I am left wondering why it seemed like from the beginning that Vikings fans were never pleased with Childress.

I think a lot of fans didn’t like the hire from the start, questioning whether or not Childress’ credentials made him suitable to be a head coach in the NFL. Being an offensive coordinator for Andy Reid doesn’t mean as much as it does under other systems since Reid is calling the plays.

I’m sure part of it too is that Chilly isn’t the most electric personality. Say what you want about Mike Tice, but Tice was as fan friendly as they come. I don’t know too many other head coaches that took questions directly from fans like Tice did on his weekly show. So in some ways, from a fan perspective, Tice left some big shoes to fill.

If you think I’m off-base in saying fans never liked Chilly, or if you have another reason as to why you didn’t, feel free to leave a comment. I’m interested in what Vikings fans have to say about it.

And if you’d rather look ahead, ESPN’s John Clayton has a list of potential replacements for Childress. Brian Billick is an intriguing name.

Gophers are good. Vikings are not.

Yesterday, I encouraged Minnesota Vikings fans on Facebook to turn their attention to the University of Minnesota men’s basketball team. Now, I ask GSB (Goethe Sports Blog) Nation to do the same.

What do you want first? Good news or bad news? Let’s go with the bad.

The Vikings are not a good football team. I would say up until two weeks ago, fans were holding out hope they would get things turned around. But after back-to-back clunkers against division rivals Chicago and Green Bay, it’s pretty safe to say at 3-7 that the season is over.

To make matters worse, those Vikings fans ready to run head coach Brad Childress out of the snow-filled Upper Midwest will have to tolerate his presiding over the team for at least one more week, according to this story from the Minneapolis Star Tribune.

NOTE: Scratch that above statement. The Vikings fired Childress and promoted Leslie Frazier to interim coach a couple hours after I wrote this. I’ll leave the rest of the post as is for now.

After watching the Vikings the last couple of weeks, I’ve noted how surprisingly deep the Vikings problems run:

  • Any discussion about the Vikings starts and ends with Childress. I’ll never understand how their best player – Adrian Peterson – is limited to just 15 touches in a game like he was Sunday. And in his last three games, he hasn’t reached 20 carries in any of them. Their second-best player on offense – Percy Harvin – had just two catches for 12 yards. Chilly has to find a way to get Peterson and Harvin more involved.
  • Brett Favre is brutal right now. And unlike any other team that has a struggling QB, I don’t think Vikings brass is capable of sitting Favre. I know it’s hard to believe for some people, but I think we’re at the point where Tarvaris Jackson gives you the best possible chance to win. In an NFL that’s built to encourage offense, Favre has 10 TD passes and 17 interceptions. Wanna take a guess how many QBs with enough pass attempts to qualify for QB rating have thrown more picks than TDs this season? Just five. And three of the other four have the difference between the two categories at two or less. Favre, by the way, has the worst QB rating of any player who has played in more than six games this season.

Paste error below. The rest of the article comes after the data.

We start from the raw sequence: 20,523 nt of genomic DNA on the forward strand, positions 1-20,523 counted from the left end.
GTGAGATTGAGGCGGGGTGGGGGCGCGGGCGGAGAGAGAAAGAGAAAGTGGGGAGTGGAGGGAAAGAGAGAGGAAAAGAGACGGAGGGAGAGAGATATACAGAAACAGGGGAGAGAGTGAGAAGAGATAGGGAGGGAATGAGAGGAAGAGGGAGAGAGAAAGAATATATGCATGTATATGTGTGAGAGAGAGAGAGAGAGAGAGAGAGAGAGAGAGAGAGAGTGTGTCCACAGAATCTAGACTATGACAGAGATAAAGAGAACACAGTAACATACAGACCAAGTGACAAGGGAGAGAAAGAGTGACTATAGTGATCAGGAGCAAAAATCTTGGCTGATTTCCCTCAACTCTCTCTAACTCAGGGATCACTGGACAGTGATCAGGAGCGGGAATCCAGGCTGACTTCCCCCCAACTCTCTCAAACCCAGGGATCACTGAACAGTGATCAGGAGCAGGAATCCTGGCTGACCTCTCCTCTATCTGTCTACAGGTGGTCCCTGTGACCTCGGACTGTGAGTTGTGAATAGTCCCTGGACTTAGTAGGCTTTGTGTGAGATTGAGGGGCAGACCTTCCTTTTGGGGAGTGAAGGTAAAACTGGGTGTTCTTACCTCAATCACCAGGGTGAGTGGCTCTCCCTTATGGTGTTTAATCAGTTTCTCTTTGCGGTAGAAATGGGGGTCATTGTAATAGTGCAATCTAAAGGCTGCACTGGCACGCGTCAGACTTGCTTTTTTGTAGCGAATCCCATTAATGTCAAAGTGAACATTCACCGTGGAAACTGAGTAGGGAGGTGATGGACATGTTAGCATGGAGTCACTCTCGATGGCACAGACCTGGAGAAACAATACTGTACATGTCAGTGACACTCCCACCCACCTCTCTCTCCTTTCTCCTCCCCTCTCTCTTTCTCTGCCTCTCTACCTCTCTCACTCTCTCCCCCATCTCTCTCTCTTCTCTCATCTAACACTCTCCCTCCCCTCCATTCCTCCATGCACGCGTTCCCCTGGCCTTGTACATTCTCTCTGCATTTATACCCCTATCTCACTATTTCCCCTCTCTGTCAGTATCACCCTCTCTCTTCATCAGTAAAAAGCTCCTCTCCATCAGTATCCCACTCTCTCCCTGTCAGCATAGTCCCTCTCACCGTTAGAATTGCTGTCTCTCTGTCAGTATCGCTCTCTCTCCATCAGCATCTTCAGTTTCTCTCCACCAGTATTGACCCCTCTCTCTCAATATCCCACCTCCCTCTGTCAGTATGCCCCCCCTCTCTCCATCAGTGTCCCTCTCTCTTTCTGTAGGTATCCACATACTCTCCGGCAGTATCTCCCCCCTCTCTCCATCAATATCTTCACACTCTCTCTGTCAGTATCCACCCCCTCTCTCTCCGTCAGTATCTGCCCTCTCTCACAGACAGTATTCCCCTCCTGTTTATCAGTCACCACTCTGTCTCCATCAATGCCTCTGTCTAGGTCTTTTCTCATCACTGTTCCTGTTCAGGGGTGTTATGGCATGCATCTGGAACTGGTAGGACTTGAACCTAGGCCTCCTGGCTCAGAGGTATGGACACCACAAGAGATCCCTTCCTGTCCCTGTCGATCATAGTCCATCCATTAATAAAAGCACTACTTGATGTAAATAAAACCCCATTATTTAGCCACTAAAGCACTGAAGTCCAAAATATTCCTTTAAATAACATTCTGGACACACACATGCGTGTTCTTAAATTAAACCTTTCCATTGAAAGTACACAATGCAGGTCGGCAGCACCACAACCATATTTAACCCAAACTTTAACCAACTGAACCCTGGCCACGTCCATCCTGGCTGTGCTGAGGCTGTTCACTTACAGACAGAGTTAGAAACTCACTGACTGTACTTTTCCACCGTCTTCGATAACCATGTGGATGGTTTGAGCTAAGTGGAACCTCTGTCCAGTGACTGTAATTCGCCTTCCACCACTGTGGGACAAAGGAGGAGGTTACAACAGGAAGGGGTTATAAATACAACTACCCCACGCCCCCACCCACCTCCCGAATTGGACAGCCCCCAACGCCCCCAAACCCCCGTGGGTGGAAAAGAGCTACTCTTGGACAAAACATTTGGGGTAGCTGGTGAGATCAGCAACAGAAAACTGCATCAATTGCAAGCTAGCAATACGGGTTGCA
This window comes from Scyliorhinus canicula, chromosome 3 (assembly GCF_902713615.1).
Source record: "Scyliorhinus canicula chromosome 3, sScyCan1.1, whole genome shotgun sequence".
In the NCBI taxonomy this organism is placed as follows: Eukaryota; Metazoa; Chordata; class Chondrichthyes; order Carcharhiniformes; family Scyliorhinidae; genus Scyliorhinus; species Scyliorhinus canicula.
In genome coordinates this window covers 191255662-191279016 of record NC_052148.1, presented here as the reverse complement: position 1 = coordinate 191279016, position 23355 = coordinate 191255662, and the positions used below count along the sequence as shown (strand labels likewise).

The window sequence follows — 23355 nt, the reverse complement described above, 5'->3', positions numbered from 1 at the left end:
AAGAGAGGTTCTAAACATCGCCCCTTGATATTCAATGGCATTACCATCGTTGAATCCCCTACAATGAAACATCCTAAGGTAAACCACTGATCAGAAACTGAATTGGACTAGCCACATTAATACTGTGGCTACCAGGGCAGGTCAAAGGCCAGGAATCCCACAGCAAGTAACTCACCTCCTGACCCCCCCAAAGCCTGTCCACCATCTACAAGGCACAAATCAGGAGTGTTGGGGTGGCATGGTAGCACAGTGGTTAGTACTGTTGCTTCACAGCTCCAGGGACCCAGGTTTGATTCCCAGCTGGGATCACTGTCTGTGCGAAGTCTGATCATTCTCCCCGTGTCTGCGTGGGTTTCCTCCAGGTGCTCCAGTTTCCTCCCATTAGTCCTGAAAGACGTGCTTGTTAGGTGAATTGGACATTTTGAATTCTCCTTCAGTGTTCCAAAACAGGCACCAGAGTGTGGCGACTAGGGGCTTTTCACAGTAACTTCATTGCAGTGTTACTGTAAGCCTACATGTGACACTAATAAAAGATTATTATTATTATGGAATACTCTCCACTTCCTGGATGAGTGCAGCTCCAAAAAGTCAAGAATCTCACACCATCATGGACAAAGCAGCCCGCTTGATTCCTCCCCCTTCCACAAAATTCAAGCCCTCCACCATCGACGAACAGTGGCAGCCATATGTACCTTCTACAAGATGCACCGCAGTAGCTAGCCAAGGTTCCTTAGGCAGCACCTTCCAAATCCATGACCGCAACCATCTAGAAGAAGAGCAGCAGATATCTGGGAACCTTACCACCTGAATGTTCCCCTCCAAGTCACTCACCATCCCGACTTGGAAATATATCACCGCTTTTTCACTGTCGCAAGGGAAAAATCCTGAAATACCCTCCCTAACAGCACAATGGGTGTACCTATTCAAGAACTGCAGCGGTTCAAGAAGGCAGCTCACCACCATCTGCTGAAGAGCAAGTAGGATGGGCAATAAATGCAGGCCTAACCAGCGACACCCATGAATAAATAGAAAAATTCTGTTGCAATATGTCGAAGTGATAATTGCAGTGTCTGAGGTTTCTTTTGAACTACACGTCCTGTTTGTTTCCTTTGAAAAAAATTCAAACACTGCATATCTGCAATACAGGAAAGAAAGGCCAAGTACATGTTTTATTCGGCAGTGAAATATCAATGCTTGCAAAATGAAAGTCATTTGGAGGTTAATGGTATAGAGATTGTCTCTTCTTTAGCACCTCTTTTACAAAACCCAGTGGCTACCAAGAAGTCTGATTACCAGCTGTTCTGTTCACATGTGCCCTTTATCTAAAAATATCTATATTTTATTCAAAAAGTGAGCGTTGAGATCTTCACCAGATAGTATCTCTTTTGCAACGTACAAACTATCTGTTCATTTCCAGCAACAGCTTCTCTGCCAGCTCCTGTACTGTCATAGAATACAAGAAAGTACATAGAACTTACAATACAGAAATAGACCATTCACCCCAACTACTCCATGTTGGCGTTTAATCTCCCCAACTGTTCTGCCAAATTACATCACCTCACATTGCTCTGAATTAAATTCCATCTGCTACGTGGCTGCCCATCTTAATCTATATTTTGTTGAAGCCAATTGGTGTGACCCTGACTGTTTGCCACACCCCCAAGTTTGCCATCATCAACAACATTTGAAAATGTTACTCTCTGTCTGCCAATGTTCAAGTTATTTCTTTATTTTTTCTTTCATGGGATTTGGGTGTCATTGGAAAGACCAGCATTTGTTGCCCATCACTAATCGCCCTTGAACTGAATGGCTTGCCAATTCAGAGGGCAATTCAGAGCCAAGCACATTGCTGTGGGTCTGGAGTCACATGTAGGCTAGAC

• The Vikings corners and safeties are having a really difficult time right now. Chris Cook, of course, got plenty of attention Sunday, and not just for his struggles on the field. He got into an argument with defensive end Ray Edwards on the sidelines that that TV cameras caught, too.

I could go on and on, but let’s get to those beloved Gophers.

The Minnesota men’s basketball team won the Puerto Rico Tip-Off championship Sunday. In back-to-back games, they beat the No. 8-ranked team in the country – North Carolina – and a Final Four participant from a season ago.

Sunday’s game was pretty well-played, much moreso than Friday’s win over the Tar Heels. West Virginia had a guard that in the first half couldn’t miss in Casey Mitchell, who finished with 27 points. Yet the Gophers built a one-point lead at halftime, then kept a slim lead throughout much of the second half.

I’ve heard the naysayers point out that the Mountaineers aren’t even ranked and that the Tar Heels hardly looked like the eighth-best team in the country. I have two points for you:

  • Aren’t teams looking bad against the Gophers a byproduct of Tubby Smith’s defensive system?
  • The Gophers are doing all of this without their best player in guard Devoe Joseph, who is serving an indefinite suspension for violating team rules.

The Gophers look really deep right now. They have had depth the last few years. But that depth is now starting to really develop.

Al Nolen was superb on Sunday. Still like to see him cut down on taking long-range shots, but he’s pretty adept at doing anything else.

Trevor Mbakwe is a man among boys down in the post. And Blake Hoffarber was doing his thing as well, knocking down open 3s, including a big 3-pointer in the final minute to give the Gophers a lead on Sunday. And South Dakota’s own Colten Iverson had a great game Sunday too.